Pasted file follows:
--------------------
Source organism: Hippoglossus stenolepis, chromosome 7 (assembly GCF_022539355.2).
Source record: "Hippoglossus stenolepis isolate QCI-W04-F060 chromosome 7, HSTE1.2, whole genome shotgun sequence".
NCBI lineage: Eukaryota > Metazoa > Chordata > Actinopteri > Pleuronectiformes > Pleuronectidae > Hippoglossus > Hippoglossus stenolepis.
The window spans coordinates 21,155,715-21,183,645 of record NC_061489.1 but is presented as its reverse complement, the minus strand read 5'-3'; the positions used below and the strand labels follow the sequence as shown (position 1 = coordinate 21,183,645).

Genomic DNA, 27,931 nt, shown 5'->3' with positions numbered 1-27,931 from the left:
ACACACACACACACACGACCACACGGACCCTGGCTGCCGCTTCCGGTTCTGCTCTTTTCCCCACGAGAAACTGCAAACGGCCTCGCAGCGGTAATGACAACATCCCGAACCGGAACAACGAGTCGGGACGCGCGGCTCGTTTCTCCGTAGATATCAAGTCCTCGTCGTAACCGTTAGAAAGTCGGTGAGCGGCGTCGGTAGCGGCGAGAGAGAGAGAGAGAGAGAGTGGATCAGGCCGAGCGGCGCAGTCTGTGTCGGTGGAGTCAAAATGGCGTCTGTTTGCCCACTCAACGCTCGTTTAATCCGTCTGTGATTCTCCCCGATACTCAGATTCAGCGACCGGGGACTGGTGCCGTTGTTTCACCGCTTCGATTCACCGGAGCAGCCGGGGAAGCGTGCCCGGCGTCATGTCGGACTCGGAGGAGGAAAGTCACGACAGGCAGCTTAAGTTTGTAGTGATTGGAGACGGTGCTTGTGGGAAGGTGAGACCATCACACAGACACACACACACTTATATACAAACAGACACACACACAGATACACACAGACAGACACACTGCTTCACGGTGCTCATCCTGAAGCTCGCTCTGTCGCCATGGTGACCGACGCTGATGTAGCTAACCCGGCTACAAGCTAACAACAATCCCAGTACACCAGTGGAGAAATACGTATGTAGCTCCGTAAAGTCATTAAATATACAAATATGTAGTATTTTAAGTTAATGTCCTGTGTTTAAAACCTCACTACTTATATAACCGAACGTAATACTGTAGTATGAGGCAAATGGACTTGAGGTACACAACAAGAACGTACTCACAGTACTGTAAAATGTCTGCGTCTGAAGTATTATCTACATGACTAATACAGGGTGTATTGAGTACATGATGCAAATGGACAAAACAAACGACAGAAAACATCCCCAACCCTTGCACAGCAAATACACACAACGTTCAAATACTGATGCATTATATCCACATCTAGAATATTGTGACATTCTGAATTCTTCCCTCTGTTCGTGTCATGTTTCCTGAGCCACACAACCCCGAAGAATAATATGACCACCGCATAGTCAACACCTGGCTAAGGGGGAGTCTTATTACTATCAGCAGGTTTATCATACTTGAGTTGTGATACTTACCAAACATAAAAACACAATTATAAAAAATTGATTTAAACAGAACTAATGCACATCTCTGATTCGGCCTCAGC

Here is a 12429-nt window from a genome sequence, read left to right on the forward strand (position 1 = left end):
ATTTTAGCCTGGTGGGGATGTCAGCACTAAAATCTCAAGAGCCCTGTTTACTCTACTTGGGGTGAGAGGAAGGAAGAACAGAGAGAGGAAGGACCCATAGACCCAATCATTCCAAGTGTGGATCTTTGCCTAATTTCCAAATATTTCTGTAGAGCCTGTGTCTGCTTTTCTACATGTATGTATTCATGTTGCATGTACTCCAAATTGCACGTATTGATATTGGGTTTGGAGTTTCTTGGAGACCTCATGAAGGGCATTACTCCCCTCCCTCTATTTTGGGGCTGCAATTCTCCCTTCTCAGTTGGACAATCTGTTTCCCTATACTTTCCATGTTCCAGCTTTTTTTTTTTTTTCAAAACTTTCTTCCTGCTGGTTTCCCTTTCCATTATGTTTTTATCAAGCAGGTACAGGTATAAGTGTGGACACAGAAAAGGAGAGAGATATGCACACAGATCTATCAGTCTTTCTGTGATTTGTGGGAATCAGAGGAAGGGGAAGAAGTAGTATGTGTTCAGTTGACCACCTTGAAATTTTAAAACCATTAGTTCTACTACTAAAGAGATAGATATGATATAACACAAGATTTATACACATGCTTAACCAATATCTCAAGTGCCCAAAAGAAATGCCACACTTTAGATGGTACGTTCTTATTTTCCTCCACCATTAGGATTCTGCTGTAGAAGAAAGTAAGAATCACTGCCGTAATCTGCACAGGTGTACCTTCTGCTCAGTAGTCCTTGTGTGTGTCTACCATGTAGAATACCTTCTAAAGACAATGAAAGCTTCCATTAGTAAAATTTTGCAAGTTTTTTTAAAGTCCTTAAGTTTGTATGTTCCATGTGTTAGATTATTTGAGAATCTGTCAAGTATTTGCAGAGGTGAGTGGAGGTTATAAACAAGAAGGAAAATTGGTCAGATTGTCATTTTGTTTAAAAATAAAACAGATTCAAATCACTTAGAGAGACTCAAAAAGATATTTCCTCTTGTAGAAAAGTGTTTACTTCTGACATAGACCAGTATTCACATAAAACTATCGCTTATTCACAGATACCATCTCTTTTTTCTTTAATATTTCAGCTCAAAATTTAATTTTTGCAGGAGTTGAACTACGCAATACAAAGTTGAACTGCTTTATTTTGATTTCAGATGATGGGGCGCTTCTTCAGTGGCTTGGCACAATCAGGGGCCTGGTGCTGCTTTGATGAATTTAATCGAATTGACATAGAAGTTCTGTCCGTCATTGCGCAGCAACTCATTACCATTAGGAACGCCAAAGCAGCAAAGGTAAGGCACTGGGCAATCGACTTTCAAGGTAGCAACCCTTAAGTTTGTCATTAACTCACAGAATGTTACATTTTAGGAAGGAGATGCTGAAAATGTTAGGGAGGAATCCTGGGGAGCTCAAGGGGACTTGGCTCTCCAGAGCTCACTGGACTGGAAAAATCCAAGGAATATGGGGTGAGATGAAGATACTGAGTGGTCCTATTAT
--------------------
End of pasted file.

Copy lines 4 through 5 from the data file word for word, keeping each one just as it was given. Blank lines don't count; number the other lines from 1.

The window spans coordinates 21,155,715-21,183,645 of record NC_061489.1 but is presented as its reverse complement, the minus strand read 5'-3'; the positions used below and the strand labels follow the sequence as shown (position 1 = coordinate 21,183,645).

Genomic DNA, 27,931 nt, shown 5'->3' with positions numbered 1-27,931 from the left: